We cannot avoid conflict, it is a part of life and we will all face it in domestic and in business situations.
Conflict is not necessarily damaging. It can lead to a greater sense of urgency, resolution of difficult issues, agreement on the way forward and an avoidance of complacency. Often this can be characterised as managed conflict, where there is a process in place to exchange views without those views becoming personal or damaging one or more parties to the conflict. So we should not attempt to eliminate conflict from the workplace.
Conflict that is damaging occurs where there is a lasting, negative impact on parties. This damaging conflict can contribute to stress, absenteeism, low productivity, low morale and productivity and high staff turnover, amongst other things. It can also lead to allegations of discrimination, stress and bullying which can, if not properly handled, lead to tribunal claims.
A survey carried out by the Chartered Institute of Personnel and Development in2007 estimated that average organisations spent 350 days a year in management time, managing discipline and grievance cases, and that the average cost of employment tribunal claims was £20k. Only 38% of organisations provided training for managers in managing conflict.
Ten tips for identifying, avoiding and dealing with conflict:
1. Management style is the number one cause of stress and conflict at work
2. Show positive management behaviours: – People focus, personal integrity, visibility, promoting standards for performance and improvement, challenging the status quo.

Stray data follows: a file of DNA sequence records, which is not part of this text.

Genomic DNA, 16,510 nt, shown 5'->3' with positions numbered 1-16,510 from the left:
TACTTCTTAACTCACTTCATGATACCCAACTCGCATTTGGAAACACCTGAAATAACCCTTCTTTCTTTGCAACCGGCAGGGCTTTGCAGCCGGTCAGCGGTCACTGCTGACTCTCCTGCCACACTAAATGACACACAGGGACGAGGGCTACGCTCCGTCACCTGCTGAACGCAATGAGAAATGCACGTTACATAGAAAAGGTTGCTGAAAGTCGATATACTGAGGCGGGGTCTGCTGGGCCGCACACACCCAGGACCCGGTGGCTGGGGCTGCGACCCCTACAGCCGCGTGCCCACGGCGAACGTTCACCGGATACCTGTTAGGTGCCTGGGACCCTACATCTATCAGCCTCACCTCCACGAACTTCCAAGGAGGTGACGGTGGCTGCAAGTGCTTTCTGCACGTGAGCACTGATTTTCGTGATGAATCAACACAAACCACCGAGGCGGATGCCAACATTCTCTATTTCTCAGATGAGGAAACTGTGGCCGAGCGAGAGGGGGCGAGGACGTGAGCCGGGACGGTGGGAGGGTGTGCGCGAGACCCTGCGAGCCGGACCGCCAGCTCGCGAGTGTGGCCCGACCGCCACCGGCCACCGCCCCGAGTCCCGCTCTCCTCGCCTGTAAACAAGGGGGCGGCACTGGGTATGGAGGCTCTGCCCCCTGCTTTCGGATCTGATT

3. Establish and communicate procedures for conflict resolution
4. Where conflict has occurred, intervene quickly and deal with it head-on.
5. Demonstrate that issues are taken seriously, acknowledge where feelings are hurt, investigate thoroughly and report back
6. Follow up after resolution
7. If the conflict involves you, calm down. Don’t act in the heat of the moment but arrange a later time to discuss with the other party. Tune into your feelings. Use ‘I’ statements not ‘You’
8. Show a willingness to sort things out. State your point of view in a neutral tone and remember you have two ears and one mouth. Use them in that proportion.
9. If it is impossible to reach agreement with the other party, accept that it is possible to have a differing point of view which is honestly held.
10. If the conflict is deep-rooted, have a discussion with a neutral person present. Ask each party to give an honest and neutral summary of what they believe is the other party’s beliefs and motives. This is an NLP technique which promotes greater understanding and acceptance
If certain members of staff are constantly involved in difficult relationship issues, where perhaps they have a particularly abraisive or demanding style, use a coaching intervention to encourage greater self-awareness and more positive behaviour.